In the current noble vogue of admirable female figures in documentaries, now comes Peggy Guggenheim: Art Addict by Lisa Immordino Vreeland. Guggenheim may not be news to the art world, but for the rest of us the film might stir wishful nostalgia for a breakthrough time in cultural history -- check out the image of Guggenheim in an exotic dress, as photographed by Man Ray. It also offers some hints on how to meet the right people at the right time for your career. And, oh yeah, sex and how some artists were in bed.
"I was the midwife to modern art," Guggenheim asserts. That's a big claim, but it is verifiable that she put together the core collection of modern art for $40,000 (now worth billions). Though she died at 81 in 1979, a "live" -- never eerie -- Q&A is the spine for the doc as Guggenheim herself answers questions, sometimes even correcting, in her tart and witty style, what might have been a haze of hagiography.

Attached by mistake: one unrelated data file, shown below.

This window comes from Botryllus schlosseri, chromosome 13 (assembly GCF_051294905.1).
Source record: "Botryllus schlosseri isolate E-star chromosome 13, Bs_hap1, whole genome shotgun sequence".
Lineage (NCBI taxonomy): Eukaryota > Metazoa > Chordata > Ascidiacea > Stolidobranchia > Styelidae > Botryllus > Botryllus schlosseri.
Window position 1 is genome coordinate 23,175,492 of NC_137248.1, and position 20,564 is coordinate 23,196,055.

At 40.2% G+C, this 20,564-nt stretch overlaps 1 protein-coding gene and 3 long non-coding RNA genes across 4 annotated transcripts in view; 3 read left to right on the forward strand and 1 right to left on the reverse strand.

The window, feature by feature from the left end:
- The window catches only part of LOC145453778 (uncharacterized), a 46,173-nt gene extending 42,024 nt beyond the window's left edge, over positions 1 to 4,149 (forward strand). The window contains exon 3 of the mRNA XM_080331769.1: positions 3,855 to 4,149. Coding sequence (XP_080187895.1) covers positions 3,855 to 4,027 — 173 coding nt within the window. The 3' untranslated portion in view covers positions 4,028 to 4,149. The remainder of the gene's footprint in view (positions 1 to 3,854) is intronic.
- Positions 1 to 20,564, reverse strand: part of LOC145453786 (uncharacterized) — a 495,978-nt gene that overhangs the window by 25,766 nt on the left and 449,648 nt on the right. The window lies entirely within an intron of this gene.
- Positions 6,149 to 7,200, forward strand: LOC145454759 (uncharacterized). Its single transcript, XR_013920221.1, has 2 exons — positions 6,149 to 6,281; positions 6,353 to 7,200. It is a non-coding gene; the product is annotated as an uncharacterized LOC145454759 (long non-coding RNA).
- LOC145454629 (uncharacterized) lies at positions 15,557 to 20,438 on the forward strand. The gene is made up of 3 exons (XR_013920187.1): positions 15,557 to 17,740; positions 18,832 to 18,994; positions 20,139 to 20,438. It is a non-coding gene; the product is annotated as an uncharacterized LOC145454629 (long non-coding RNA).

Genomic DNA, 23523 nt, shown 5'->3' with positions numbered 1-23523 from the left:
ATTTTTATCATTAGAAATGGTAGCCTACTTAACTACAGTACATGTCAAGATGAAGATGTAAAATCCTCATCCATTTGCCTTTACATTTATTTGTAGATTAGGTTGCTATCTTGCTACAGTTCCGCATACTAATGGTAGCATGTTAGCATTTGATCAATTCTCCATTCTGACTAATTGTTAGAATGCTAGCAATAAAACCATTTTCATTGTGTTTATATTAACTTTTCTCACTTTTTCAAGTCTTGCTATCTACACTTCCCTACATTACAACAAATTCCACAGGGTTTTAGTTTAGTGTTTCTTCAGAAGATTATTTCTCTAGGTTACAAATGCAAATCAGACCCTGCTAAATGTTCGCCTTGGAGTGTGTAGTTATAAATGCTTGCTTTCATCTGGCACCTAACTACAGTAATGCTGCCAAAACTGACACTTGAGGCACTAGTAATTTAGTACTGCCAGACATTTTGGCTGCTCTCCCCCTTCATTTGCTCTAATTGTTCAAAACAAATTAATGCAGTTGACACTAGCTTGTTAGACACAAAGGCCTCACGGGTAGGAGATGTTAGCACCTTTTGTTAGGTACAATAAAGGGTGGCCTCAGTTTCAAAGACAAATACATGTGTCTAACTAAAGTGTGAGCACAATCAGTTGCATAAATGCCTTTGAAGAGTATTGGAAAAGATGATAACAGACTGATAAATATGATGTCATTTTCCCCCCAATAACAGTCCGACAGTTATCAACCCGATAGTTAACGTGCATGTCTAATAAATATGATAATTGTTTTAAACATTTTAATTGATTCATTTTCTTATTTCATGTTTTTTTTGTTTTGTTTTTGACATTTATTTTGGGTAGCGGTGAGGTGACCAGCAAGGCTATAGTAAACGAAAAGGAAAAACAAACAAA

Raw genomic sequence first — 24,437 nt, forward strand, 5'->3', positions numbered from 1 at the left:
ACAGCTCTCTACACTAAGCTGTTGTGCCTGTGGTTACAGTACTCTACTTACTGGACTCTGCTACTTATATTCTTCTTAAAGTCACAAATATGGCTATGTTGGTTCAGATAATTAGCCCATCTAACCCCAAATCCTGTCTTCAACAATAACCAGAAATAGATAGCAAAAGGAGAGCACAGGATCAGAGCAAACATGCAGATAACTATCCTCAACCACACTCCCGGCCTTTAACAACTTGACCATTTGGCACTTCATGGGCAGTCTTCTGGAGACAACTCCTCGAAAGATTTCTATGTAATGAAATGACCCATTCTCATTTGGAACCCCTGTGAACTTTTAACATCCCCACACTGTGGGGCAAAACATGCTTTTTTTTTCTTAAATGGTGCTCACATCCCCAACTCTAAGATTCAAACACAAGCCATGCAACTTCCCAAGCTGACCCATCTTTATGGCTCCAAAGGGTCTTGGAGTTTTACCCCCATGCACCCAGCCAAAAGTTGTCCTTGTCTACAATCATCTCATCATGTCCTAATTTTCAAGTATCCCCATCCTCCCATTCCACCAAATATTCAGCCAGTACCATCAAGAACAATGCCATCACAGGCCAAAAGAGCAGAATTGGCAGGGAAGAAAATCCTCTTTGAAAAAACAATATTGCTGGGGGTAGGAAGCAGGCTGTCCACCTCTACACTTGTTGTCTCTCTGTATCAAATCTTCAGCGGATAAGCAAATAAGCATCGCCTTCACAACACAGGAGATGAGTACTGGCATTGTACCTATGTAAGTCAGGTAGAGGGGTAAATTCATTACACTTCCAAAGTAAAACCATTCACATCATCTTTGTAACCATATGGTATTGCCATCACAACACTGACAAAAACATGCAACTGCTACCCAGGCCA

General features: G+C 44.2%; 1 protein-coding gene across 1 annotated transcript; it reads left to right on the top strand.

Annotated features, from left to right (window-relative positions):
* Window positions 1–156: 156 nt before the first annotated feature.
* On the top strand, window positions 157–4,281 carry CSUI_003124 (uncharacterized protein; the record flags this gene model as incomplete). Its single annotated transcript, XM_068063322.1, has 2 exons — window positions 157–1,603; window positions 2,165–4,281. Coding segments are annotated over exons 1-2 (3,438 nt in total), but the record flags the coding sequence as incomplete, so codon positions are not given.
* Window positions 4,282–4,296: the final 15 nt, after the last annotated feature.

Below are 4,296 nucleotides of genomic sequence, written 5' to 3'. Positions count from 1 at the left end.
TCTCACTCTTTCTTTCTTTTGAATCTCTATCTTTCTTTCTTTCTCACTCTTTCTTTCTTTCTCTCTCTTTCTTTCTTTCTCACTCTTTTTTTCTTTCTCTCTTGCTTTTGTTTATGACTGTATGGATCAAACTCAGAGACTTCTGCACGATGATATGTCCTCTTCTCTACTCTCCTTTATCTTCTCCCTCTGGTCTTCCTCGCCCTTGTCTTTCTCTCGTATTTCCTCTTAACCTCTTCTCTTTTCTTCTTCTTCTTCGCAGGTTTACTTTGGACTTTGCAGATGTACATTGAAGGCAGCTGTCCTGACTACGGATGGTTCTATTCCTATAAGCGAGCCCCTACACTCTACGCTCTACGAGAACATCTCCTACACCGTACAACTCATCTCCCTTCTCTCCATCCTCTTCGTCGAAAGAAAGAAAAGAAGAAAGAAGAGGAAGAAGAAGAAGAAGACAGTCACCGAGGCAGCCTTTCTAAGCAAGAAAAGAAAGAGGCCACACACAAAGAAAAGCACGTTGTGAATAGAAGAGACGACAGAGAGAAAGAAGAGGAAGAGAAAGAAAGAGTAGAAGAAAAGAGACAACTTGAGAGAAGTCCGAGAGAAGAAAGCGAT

Guggenheim visited Paris in 1921 and stayed, finding her spiritual home in the café society of bohemia, soaking in Dadaism and making contact with Joyce, Pound, Stein, and a man -- writer Laurence Vail -- she bedded, and whose brain she picked for ideas. At forty, she opened her Guggenheim Jeune gallery in London, boldly exhibiting Kandinsky, Dalí, Man Ray, Henry Moore, and others who were considered oddities, if not "rubbish." The doc suggests that cubism and surrealism spoke to her own sense of strangeness. Finally settling the loaded question of who really made these picks, Guggenheim credits lists put together by Marcel Duchamp and critic Herbert Read."Very clever of me, wasn’t it?" she asks.